When the alleged perp shows up in court, heads crane to figure out, "Who are you wearing?" (Gustus appeared yesterday in a heavy denim jacket, with white socks. Walters wore black slacks under a jacket of cardinal red wool, which set off her blond braids.)
As the Washington Teachers' Union prepares to auction this weekend some $800,000 worth of designer handbags, furs and other luxury items bought by its former president, Barbara Bullock, with union funds (she's now doing nine years in prison togs), only the boring, rational-minded ask why the crooks don't spend it less conspicuously. What sort of thief opens mutual funds?
"If I was stealing that kind of money," Moody says, it wouldn't be on clothes, not right away. "It would be on attorney fees, getting a plan lined up." She's thought about this. You need property, real estate that can't be seized, that you can rent out while you serve your term. There's so much to do before the retail binges.
"Could you spend $1.4 million at Neiman Marcus in seven years? Absolutely," says Susan Rolontz, executive vice president of Tobé, a retail consultant group in New York. "Neiman Marcus has fabulous, fabulous luxury merchandise. I don't think there's any question you could spend it in a short period of time, while giving everybody you know gifts and dressing yourself amazingly. First of all, it's a place you like to spend it. And I think that's important -- that's where you want to spend that kind of money."
No matter how you got it.
Rolontz yells out to a co-worker: "This guy wants to know if you can spend $1.4 million at Neiman Marcus in seven years."
"Seven years?" the woman asks.
"Yes, seven years."
"I could spend that in a week," she answers.
You could start with the Dior Samurai Knot Frame Bag in black calf and goat leather, $3,600, in the store's Christmas book. Add in the updated Burberry trench coat, adorned with metal pyramid studs, for $10,995. Throw in a pair of Royal Asscher diamond drop earrings at $25,500.00. And keep going.
"There are three kinds of people who spend this sort of money" at Neiman Marcus, Moody says. "There's the devotee, who spends an amount each season on a particular designer and everyone knows them. These are not women who you see in the street all the time, and they all look really, really lovely. Then you have the professional people, you know, some of the media folks who come in and buy and buy and buy, and it's always between Saks and Neiman's. And then there's more the kind of person we're talking about here, someone who comes in and makes a big purchase and the lucky sales associate starts to work from there, and pretty soon they're back, and the [salespeople] are bringing them things from all over the store."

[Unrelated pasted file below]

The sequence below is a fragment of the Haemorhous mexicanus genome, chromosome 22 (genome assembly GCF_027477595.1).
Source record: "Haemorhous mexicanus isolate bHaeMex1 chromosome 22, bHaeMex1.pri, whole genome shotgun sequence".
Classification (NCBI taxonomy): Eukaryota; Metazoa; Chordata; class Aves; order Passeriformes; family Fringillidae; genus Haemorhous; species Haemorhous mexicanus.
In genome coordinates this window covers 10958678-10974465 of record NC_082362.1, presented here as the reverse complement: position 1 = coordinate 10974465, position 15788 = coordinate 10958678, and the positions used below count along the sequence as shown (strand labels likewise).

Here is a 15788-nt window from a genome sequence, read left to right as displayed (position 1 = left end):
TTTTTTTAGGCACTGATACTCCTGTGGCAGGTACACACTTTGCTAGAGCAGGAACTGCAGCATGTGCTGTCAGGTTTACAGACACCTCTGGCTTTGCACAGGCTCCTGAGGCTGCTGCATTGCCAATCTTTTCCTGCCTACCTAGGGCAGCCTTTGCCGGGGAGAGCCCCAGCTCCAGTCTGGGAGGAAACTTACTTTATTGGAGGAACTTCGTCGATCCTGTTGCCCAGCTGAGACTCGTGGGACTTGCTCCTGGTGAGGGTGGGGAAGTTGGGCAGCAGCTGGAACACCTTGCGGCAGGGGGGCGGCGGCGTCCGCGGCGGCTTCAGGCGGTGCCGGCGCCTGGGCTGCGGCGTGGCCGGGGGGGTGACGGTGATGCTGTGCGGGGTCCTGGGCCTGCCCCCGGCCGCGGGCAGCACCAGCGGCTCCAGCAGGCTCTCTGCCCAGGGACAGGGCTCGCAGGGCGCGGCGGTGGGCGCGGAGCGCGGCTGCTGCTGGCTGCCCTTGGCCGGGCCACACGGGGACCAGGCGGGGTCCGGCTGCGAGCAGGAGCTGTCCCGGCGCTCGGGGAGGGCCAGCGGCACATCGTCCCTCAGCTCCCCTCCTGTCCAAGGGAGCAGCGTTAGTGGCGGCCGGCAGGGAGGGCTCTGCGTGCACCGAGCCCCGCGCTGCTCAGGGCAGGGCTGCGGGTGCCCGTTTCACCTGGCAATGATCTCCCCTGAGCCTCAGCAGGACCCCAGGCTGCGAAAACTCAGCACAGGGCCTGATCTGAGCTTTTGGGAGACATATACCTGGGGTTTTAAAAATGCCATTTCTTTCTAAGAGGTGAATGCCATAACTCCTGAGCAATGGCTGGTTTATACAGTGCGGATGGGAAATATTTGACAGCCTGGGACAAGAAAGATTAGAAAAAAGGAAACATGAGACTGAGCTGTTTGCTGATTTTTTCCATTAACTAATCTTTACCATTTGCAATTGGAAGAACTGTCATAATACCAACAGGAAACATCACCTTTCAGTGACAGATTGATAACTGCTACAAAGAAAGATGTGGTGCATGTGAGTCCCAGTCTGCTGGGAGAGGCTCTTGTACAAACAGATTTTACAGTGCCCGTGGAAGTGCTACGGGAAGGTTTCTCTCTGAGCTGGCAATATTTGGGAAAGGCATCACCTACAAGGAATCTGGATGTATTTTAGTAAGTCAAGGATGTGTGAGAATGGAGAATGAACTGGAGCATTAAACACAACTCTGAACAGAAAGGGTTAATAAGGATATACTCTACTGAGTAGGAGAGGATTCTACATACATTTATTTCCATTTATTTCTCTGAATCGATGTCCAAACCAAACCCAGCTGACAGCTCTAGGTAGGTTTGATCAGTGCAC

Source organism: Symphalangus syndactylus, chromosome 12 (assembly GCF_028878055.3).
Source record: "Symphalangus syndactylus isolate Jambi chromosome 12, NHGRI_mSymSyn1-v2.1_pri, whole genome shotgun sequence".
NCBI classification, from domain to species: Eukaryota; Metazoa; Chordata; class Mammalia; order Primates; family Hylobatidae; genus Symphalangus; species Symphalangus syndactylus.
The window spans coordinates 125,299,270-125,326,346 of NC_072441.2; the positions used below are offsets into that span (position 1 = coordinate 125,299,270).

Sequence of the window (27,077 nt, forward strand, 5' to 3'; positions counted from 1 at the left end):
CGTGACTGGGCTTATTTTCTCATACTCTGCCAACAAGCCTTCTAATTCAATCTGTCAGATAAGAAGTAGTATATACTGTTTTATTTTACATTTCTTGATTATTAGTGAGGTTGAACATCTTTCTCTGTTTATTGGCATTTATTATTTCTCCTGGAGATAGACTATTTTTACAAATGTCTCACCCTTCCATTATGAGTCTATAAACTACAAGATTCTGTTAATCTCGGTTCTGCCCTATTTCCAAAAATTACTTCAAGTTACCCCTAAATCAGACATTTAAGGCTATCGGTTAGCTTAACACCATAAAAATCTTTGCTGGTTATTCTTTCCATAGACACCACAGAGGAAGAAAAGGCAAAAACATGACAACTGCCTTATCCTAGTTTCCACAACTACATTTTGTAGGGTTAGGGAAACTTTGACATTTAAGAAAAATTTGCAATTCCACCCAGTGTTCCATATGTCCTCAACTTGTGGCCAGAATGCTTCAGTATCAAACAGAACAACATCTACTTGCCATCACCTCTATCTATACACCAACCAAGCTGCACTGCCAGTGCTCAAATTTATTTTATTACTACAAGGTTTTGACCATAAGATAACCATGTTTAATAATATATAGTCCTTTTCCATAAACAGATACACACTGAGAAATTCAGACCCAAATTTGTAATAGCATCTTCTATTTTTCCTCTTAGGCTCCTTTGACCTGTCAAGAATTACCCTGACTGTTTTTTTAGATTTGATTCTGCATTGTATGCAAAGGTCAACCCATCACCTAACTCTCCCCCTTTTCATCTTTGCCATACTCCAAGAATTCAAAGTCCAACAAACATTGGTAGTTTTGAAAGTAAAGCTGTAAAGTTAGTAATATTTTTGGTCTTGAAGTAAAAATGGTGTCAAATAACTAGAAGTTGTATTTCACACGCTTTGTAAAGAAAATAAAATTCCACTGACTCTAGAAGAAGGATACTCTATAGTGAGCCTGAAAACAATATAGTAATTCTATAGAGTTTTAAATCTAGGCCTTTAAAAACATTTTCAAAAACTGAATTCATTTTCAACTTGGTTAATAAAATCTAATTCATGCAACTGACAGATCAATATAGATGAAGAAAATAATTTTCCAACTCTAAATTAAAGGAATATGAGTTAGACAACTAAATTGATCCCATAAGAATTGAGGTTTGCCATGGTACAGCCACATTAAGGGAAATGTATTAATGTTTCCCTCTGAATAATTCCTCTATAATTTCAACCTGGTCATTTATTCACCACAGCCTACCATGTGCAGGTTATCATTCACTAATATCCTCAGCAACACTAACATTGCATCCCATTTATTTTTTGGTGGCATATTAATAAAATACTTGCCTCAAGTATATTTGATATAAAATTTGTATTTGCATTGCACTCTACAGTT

As it happens, if you spend this much stolen money -- allegedly! allegedly! -- at Neiman Marcus, the world becomes a slightly different place. People notice you. You're almost spending rock star money. You're almost spending wife-of-the-Kuwaiti-ambassador money. Then you realize you've got a long way to go. (Which may explain why you need still more money.)
Walters and Gustus are thus known. "They're social in D.C.," Moody says, who would see them at smaller parties, where you'd see "the government people. Oh, yes. I know them. I know who we're talking about. . . . These aren't stand-out women."
And how did they look? (Or how did they look for D.C. employees who made $81,000 and $55,000 a year, respectively?)
Lots of St. John, Moody recalls, and Jimmy Choo. There are some people you can walk up to and tell them how lovely they look, because it's true, because it all came together, not just the right clothes, but the right accessories, the hair and the whole look. Waters and Gustus didn't have that, she says. It was -- how to put it?
"Basically unfinished," Moody says. "That's typical in D.C."
Staff writer Paul Duggan contributed to this report.